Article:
Rob has made the decision to quit smoking after 30 years. Find out how he’s feeling about this life-changing step.
I didn’t just wake up this morning and decide to quit.
I’ve been a smoker for 30 years and in all that time, I’ve only really thought about giving up once.
Five years ago, I lost my mum to lung cancer. She was a smoker. Straight away I thought, ‘That’s it, it’s an easy call … I’m giving up.’
I thought I could do it. I thought I had the willpower.
I made it about one week before I started smoking again. I was so disappointed in myself, that even after seeing everything my mum went through, I still couldn’t give up.
But this time feels different.
About six weeks ago, I found myself making plans to quit smoking. For the first time in 30 years, I felt motivated. I kept thinking, ‘What am I doing to myself? I’ve just got to do this!’
Coincidently, the Reverse Intervention opportunity presented itself – and so I took that as a sign that now is my time! It’s really given me the kick I need.
As a smoker, I know I need to do this for myself and for my family.
But I am nervous.
I’m facing the reality of losing something that’s been a part of my life for the last 30 years.
I don’t want to say it’s like losing a friend … smokes aren’t my friend. But I am losing a part of my identity. Who am I going to be without the smokes?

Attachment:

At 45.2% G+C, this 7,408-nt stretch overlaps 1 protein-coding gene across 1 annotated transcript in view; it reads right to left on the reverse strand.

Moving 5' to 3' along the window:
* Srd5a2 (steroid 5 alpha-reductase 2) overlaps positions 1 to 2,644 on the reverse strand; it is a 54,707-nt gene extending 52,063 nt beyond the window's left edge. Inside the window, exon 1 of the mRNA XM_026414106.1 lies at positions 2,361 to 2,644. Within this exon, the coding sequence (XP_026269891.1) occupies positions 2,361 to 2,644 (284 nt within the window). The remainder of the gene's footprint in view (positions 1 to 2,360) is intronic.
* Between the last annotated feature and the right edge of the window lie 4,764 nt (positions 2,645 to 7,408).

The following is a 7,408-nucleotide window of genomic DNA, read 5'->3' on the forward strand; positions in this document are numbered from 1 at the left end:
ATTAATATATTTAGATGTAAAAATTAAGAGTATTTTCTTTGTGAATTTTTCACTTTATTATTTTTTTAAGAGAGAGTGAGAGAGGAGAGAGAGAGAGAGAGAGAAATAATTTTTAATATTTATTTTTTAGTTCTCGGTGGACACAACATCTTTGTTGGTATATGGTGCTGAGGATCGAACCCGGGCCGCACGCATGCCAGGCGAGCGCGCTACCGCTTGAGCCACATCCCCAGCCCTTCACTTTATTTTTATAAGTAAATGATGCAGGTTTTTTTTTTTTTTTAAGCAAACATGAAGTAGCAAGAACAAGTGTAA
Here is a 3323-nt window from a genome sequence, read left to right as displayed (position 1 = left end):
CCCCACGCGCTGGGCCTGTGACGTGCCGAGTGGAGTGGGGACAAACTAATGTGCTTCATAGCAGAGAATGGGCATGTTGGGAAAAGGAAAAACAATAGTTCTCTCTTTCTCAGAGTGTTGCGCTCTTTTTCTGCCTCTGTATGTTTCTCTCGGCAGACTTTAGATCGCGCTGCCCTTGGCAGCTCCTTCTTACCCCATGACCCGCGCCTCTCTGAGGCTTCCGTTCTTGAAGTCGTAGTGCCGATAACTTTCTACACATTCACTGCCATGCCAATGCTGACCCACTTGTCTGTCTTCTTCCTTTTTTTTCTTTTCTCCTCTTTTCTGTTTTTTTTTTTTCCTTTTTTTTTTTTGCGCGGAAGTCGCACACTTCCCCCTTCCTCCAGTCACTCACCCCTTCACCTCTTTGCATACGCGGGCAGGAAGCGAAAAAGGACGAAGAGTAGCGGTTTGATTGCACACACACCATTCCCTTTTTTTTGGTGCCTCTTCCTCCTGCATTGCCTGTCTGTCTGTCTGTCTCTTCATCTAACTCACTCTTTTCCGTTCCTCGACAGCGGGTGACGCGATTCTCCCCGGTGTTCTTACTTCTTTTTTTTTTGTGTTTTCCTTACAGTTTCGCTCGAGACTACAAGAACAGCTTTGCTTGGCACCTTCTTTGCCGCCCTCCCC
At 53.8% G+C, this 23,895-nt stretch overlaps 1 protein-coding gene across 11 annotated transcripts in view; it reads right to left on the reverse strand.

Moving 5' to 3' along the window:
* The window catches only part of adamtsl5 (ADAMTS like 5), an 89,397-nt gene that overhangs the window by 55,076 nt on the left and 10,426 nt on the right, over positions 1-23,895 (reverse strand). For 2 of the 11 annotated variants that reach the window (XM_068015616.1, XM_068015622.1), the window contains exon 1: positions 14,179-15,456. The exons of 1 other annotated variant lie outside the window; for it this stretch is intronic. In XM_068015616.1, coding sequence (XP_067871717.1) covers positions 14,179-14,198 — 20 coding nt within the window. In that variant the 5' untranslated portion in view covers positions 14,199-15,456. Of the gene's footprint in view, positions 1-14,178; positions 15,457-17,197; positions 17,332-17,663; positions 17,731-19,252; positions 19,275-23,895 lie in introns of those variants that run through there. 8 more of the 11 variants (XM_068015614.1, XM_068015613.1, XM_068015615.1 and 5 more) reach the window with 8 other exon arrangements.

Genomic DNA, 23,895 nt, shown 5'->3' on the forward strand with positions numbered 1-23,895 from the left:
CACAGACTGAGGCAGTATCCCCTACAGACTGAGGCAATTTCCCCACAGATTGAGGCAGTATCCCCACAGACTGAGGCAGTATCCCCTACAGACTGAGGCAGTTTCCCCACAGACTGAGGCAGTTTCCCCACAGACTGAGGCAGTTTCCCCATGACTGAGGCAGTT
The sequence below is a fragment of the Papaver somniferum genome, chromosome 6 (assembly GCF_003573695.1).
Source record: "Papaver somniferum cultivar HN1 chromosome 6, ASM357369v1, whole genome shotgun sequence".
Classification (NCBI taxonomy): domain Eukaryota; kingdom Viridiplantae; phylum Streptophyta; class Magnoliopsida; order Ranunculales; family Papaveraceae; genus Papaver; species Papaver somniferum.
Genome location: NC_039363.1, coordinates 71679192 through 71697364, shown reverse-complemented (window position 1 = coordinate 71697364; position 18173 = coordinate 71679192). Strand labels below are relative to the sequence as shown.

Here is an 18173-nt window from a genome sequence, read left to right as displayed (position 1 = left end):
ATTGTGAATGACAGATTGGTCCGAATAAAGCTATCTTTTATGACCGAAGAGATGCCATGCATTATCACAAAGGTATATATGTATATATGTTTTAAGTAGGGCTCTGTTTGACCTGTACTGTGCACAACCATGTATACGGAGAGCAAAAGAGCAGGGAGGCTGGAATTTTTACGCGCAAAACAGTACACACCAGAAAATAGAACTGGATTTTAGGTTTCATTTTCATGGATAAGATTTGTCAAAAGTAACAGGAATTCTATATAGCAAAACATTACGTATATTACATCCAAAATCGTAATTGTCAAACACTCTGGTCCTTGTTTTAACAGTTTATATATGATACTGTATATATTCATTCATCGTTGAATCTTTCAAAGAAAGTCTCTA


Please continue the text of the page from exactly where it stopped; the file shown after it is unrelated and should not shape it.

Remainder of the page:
I sit back and think, ‘Why am I even worried about this?’. But smokes have always been there for me. When I’ve been through tough times, smokes have always been a comfort. It’s hard to explain, but it’s just weird to imagine my life without them.
Despite all of this, I am feeling motivated. After what Bronti and I learned through the Reverse Intervention, I am excited to give this a shot. I am so lucky to have the support of Bronti and the rest of our family. I am determined to do this for them … and for myself.
Now’s my time to quit.
Is it your time to quit too ?
Here are some tips for getting started:
- Set a date: Quitting takes planning and preparation. Prepare for success!
- Build a support team: The support of your friends and family may be essential to successfully quitting.
- Talk to your doctor: You're up to 4x more likely to succeed in quitting with the help of a healthcare professional compared to quitting unaided.1